By WGBH News
Dec. 7, 2011
BOSTON — Maybe it’s the traditional New England Yankee conscience. As we run around in December in T-shirts and no gloves, many fear we’ll have to pay for this warm fall with another devastatingly cold and snowy winter — a possibility that seems to draw nearer as rain and snow moved up the East Coast on Wednesday.
It really has been that warm. This has been “the all-time warmest autumn on record for the Boston area,” National Weather Service meteorologist Benjamin Sipprell told WGBH News’ Bob Seay on Dec. 7. The average temperature was 58 degrees — 4 degrees higher than usual. Records go back to 1870.
However, you may be able to tell your conscience to chill out. Sipprell made no guarantees but said temperatures will likely be at or above average this winter. In fact, he said, “There hasn’t been a period within the last 100 years where we’ve had a very warm autumn and then the following winter thereafter has been below normal.”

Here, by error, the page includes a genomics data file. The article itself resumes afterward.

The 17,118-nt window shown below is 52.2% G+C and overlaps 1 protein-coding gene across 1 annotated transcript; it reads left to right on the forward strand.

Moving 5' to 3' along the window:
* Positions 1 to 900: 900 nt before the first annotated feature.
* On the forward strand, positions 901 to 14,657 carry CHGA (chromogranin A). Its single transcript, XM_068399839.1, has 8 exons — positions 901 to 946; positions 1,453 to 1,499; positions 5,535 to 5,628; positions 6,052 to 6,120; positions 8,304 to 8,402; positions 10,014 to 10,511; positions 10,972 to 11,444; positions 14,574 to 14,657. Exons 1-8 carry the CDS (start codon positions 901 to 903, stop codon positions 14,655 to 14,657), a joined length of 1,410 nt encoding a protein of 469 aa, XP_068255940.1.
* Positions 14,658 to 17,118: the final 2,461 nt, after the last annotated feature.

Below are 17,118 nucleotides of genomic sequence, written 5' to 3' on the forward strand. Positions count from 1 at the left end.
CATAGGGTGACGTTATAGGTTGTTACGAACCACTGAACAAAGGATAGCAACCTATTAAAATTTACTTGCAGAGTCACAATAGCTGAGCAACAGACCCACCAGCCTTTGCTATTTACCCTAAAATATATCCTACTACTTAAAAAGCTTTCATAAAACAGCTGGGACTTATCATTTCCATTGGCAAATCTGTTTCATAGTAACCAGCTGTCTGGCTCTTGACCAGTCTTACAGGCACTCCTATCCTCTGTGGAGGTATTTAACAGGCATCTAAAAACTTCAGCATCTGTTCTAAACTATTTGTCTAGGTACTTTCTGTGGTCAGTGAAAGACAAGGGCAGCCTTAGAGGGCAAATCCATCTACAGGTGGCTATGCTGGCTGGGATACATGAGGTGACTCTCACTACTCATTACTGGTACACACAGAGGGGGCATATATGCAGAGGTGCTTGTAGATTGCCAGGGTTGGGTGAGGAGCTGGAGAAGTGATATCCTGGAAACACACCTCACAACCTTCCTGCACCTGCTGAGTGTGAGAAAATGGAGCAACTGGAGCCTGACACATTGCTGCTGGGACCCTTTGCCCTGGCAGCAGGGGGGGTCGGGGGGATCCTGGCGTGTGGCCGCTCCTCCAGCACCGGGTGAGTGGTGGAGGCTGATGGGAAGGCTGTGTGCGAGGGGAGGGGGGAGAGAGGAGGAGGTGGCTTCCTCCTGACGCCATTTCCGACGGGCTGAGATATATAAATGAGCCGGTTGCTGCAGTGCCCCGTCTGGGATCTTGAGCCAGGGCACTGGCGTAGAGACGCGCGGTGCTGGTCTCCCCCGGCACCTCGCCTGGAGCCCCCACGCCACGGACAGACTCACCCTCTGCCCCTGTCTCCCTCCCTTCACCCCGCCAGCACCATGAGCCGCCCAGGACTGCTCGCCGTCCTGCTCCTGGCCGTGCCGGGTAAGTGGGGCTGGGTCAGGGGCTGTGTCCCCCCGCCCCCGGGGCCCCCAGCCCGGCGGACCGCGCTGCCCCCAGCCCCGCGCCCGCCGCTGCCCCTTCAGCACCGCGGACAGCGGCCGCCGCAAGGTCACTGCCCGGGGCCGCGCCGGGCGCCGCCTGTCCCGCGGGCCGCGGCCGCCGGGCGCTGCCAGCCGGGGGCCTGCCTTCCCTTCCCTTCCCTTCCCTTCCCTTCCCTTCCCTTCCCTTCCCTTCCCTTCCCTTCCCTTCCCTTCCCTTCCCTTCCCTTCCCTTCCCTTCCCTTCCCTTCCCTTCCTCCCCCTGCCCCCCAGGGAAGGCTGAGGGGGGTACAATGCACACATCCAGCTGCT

There’s another factor that suggests warmer temperatures: Sea ice in the Arctic tends to create an influx of cold air into New England — and the ice levels are low this year.
The precipitation forecast is more, well, hazy. There isn’t a strong relationship between autumn conditions and the amount of rain or snow that falls in the winter, Sipprell said.
Skiers and snowboarders, and the businesses that depend on them, might be in trouble. Along with the possibility of warmer temps, Sipprell noted that recent storms have tended to turn inward instead of staying on the coast. If that pattern continues, “it’s definitely going to be an issue of concern for those ski resorts,” he said.
As usual, we’ll just have to wait and dig out the ice scrapers just in case… and the umbrellas.
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